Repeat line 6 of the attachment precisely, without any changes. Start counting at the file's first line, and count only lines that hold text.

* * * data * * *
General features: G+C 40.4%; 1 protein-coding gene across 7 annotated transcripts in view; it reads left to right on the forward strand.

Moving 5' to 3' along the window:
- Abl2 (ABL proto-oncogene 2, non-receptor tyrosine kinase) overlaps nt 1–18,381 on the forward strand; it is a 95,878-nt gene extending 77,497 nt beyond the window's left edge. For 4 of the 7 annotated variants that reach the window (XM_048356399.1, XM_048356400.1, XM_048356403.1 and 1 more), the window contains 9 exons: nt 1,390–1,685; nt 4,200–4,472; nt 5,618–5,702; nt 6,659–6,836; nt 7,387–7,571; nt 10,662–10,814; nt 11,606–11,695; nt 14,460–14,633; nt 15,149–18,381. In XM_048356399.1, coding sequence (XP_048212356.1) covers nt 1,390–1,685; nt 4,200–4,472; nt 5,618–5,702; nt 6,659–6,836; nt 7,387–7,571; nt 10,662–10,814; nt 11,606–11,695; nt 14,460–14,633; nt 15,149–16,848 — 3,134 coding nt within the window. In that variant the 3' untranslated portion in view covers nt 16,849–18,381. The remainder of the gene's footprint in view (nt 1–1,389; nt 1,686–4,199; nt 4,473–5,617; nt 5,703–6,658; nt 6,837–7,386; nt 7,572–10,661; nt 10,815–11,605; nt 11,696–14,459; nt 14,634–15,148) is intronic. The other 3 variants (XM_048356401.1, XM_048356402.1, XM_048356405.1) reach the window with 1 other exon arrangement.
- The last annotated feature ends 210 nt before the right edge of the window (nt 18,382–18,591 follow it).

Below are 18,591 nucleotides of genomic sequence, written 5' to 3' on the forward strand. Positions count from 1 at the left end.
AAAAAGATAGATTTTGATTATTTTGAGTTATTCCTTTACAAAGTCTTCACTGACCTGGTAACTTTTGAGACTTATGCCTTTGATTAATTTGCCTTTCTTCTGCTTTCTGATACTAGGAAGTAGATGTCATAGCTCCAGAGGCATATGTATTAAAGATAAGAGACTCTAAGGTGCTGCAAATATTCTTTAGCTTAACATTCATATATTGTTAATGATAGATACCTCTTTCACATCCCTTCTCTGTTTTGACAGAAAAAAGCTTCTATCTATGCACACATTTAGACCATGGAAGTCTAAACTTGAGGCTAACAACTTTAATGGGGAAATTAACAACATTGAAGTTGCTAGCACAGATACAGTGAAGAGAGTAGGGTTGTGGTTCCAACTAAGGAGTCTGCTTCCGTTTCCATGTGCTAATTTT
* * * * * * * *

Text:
AAAAAGATAGATTTTGATTATTTTGAGTTATTCCTTTACAAAGTCTTCACTGACCTGGTAACTTTTGAGACTTATGCCTTTGATTAATTTGCCTTTCTTCTGCTTTCTGATACTAGGAAGTAGATGTCATAGCTCCAGAGGCATATGTATTAAAGATAAGAGACTCTAAGGTGCTGCAAATATTCTTTAGCTTAACATTCATATATTGTTAATGATAGATACCTCTTTCACATCCCTTCTCTGTTTTGACAGAAAAAAGCTTCTATCTATGCACACATTTAGACCATGGAAGTCTAAACTTGAGGCTAACAACTTTAATGGGGAAATTAACAACATTGAAGTTGCTAGCACAGATACAGTGAAGAGAGTAGGGTTGTGGTTCCAACTAAGGAGTCTGCTTCCGTTTCCATGTGCTAATTTT